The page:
Between 1940 and 1945, the Baltic nation of Estonia lost 25% of its population to execution, deportation to Siberian labor camps, imprisonment and conscription into the occupying German and Soviet armies. An additional 70,000 people fled the country in desperation to save their lives, and some of those are still alive and living on the East Coast of the US. Students in this class will contribute to an ongoing international project to collect and share stories about Estonians’ experience under both German and Soviet occupation and the crimes against humanity committed by these totalitarian regimes during and after WW II. In collaboration with the Unitas Foundation, based in Estonia, students will interview members of the Estonian diaspora and create short films for the digital database of video stories established by Unitas and archived at Stanford University. Through documentary films and readings, we will spend the first week of WS learning about the history of this remarkable country’s fight for self-determination, and the non-violent “Singing Revolution” that brought the Estonians their freedom and contributed to the collapse of the Soviet Union in 1989. In week 2, along with training in film editing, we will explore the goals of oral history and the process of creating narrative through documentary film before traveling to New York City and Baltimore/DC on Jan. 15-19 for four days of professionally filmed interviewing. While in DC, we will be hosted by the Estonian ambassador to the US, and will interview him at the Estonian Embassy. Upon our return to Williamstown, each student will edit his or her interview to produce a final 10-minute film for the “Kogu me lugu” (“Collect our stories”) web-based collection.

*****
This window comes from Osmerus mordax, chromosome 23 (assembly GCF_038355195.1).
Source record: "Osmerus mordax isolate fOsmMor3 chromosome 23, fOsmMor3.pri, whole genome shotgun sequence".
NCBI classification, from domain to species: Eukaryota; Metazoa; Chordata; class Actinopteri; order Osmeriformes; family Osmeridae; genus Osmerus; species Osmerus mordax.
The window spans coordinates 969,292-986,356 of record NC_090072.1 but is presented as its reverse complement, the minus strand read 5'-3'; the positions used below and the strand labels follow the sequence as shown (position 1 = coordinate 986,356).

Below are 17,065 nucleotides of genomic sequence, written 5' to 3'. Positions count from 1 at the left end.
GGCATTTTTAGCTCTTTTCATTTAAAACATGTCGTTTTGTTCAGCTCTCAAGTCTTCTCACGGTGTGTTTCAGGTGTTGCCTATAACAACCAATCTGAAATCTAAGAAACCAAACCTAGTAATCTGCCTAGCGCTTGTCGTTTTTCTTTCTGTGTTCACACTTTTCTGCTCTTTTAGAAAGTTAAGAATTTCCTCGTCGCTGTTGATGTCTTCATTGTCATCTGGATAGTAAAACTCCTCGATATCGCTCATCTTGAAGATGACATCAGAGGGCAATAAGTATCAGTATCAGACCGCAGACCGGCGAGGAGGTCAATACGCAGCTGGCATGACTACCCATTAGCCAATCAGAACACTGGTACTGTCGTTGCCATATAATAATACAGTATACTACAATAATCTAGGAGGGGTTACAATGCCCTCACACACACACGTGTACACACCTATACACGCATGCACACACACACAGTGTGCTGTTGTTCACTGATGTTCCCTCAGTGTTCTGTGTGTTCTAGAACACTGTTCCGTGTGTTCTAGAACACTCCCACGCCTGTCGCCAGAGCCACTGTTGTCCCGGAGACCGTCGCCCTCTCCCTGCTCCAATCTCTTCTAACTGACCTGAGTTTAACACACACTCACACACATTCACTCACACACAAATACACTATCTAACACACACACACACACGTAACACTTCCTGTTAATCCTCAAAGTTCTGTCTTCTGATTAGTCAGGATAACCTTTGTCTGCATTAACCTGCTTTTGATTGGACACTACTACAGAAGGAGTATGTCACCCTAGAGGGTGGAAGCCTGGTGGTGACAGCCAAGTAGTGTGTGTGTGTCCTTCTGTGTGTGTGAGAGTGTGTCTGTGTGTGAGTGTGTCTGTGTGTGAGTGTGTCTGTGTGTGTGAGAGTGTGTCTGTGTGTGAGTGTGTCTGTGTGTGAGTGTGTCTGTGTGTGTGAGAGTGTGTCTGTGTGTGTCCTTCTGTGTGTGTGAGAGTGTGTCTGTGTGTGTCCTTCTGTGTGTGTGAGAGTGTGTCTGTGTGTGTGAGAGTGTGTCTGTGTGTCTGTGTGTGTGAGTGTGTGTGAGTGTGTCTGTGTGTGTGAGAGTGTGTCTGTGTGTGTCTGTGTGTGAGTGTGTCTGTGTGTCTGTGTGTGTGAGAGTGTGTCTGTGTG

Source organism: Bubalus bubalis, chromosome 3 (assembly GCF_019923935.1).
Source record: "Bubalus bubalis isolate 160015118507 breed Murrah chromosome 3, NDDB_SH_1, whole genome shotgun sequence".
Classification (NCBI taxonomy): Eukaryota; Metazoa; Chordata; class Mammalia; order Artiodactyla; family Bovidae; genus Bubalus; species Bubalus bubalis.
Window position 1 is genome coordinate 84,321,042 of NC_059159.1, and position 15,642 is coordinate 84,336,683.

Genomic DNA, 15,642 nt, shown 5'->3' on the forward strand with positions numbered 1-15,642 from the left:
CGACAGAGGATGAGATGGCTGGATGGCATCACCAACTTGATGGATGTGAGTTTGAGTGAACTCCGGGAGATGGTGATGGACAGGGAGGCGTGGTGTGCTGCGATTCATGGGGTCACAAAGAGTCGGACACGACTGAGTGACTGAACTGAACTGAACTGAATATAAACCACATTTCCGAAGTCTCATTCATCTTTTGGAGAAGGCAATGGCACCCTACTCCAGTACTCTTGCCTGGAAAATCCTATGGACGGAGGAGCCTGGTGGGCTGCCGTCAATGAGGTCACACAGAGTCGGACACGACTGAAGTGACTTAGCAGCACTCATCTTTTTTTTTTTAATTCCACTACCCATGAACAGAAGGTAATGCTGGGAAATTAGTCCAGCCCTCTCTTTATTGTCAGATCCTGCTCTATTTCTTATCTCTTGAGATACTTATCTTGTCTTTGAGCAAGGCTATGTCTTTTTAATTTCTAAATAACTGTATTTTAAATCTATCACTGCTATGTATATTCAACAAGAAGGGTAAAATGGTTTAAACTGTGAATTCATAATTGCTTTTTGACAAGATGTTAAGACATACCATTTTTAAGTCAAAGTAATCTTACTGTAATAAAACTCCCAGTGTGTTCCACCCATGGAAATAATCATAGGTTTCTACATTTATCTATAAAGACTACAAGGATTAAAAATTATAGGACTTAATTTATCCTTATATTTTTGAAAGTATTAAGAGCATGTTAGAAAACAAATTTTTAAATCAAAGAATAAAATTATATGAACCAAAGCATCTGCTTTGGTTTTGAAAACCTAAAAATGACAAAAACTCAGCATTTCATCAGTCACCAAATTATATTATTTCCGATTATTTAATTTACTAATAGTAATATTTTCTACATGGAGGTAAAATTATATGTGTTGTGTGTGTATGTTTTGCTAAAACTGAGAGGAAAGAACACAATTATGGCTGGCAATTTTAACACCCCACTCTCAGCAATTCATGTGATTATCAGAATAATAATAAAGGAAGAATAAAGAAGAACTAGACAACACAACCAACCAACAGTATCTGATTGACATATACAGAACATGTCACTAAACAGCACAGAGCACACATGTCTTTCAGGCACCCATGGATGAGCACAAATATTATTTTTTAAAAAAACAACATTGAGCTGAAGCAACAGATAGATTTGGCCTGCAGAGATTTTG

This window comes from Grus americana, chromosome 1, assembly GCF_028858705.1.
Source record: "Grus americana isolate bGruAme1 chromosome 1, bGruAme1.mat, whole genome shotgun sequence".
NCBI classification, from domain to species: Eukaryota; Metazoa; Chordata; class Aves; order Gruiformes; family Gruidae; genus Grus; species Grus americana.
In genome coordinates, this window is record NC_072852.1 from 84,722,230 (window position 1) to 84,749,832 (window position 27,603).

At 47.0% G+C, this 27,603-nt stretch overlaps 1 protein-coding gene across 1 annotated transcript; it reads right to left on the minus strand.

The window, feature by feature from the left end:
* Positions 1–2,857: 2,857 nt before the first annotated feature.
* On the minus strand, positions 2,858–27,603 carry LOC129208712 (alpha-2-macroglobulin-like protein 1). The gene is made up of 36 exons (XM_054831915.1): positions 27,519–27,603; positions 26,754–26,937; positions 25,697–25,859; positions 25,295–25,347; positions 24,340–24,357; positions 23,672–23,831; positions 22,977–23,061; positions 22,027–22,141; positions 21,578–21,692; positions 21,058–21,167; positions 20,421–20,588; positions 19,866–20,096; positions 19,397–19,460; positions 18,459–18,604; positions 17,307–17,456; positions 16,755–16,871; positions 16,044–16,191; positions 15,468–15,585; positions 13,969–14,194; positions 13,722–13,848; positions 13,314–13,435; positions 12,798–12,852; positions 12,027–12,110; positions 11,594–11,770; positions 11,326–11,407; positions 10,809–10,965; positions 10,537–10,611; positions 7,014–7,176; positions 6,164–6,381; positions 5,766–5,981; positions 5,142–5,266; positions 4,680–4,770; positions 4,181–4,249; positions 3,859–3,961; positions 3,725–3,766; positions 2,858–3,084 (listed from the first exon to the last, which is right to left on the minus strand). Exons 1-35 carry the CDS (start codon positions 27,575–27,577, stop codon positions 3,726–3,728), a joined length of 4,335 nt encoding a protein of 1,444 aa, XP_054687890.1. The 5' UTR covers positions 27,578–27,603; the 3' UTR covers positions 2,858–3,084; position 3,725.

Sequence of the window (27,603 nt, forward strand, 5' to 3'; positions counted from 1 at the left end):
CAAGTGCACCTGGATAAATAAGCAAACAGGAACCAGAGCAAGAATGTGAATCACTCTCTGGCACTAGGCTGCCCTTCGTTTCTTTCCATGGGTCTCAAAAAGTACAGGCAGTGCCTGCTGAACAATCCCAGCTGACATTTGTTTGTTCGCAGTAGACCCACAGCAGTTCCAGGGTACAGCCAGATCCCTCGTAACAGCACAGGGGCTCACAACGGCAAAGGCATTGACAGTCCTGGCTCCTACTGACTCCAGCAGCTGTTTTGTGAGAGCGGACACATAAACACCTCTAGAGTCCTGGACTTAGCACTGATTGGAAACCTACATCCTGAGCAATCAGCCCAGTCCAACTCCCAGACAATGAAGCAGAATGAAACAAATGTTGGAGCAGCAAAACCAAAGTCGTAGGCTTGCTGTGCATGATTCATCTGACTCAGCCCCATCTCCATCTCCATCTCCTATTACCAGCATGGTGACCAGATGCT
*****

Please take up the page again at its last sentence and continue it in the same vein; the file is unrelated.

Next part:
Class will meet MWF 10 AM-12:50 PM. Mandatory field trip Jan. 15-19 to NYC and Baltimore/DC; students will stay with Williams alumni in both cities.
Readings will include approximately 100 pages of essays and memoirs, as well as one short story, one novel, and short excerpts from a second novel. Additional time outside of class may be required to complete the editing process and to view short film clips.
About the Co-Instructors (Teaching with Lois Banta):
James Tusty and Maureen Castle Tusty are a husband and wife filmmaking team. They founded, owned and operated a private communications firm called Mountain View Group, Ltd. , which served some of the largest international corporations in the world, such as GE, Coca-Cola, Home Depot, and IBM. In 2008, they sold Mountain View Group and opened Sky Films Incorporated (SFI), a production company dedicated to documentary films. Their first release, “The Singing Revolution,” played in 125 North American theatrical markets and was one of the most successful feature documentaries of 2008. The New York Times wrote of the film, “Imagine the scene in Casablanca in which the French patrons sing ‘La Marseillaise’ in defiance of the Germans, then multiply its power by a factor of thousands, and you’ve only begun to imagine the force of The Singing Revolution.” The couple recently released a second documentary, “To Breathe as One,” about the 30,000 singers and 100,000 audience members who come together once every five years for the Estonian Song Festival, and the integral role this festival has played in maintaining strength and national identity for a people who have faced cultural genocide multiple times in the last 150 years.